This might have worked 20 or 30 years ago but kids generally stay up much later now and many of them have TVs in their bedroom. So does this mean that all children need to be in their beds by nine o'clock and that their TV's, computers, Ipads etc will be taken out of their room?

  • rate this

    Comment number 25.

    As a parent, I feel that it's my responsibility to do two things:
    1. Explain to my child the importance of healthy eating, and back that up by feeding her properly.
    2. Not give in to any begging/pleading on my child's part for treats whenever she wants them. Now and again, sure. But not all the time.

    While I wouldn't say no to such a ban, for responsible parents it's really not an issue.

  • rate this

    Comment number 22.

    Kids often get their eating habits from their parents, if the parents are still eating junk food then this ban would have no effect.

    Freedom to make bad choices is just as (if not more) important than the freedom to make good choices, we harm liberty if we begin censoring 'bad' things.

  • rate this

    Comment number 2.

    There is no need to ban everything. Yes junk food is bad, yes adverts can make kids want things, but as a parent you have the power to say "No". Also, and here's a novel idea. Maybe your kids shouldn't be watching TV all evening. Turn the TV off, play games, do crafts, go outside.

    You can't just call for bans to compensate for a lack of self control.


More Health stories


Features & Analysis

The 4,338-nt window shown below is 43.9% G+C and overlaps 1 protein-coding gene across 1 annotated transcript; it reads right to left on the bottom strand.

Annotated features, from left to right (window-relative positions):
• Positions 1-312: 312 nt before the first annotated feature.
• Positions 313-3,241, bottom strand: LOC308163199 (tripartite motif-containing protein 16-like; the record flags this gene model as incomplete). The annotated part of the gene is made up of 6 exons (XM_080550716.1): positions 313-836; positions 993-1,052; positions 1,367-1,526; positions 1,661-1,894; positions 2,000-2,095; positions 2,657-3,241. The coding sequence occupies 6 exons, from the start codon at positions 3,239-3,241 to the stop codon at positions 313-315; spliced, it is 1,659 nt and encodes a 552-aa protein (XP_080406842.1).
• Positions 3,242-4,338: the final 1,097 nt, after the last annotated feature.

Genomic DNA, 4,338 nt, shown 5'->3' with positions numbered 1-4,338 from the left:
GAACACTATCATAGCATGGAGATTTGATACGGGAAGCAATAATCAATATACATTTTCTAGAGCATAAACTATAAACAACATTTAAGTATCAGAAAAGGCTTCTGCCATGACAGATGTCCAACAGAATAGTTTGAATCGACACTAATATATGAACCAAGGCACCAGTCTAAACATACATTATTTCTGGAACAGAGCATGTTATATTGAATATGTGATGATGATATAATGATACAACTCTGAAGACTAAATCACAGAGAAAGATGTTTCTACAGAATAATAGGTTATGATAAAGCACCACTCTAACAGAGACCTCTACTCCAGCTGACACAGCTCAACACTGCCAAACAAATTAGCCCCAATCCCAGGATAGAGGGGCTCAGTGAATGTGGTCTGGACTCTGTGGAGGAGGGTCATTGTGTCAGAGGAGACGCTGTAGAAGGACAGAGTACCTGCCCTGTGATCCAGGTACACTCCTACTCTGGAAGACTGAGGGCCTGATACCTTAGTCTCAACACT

• Cartoon of women chatting on the metroChat wagon

    The interesting things you hear in a women-only carriage

  • Replica of a cargo boxSpecial delivery

    The man who posted himself to the other side of the world

  • Music scoreNo encore Watch

    Goodbye to NYC's last classical sheet music shop

  • Jon Sopel'Emailgate'

    Hillary gets a taste of scrutiny that lies ahead

BBC Future

What's life like when you get drunk on rice and potato? (Getty Images)

The man who gets drunk on chips

He brews beer inside his belly


  • A robotClick Watch

    The latest in robotics including software that can design electronics to solve problems

Try our new site and tell us what you think. Learn more
Take me there

Copyright © 2015 BBC. The BBC is not responsible for the content of external sites. Read more.

This page is best viewed in an up-to-date web browser with style sheets (CSS) enabled. While you will be able to view the content of this page in your current browser, you will not be able to get the full visual experience. Please consider upgrading your browser software or enabling style sheets (CSS) if you are able to do so.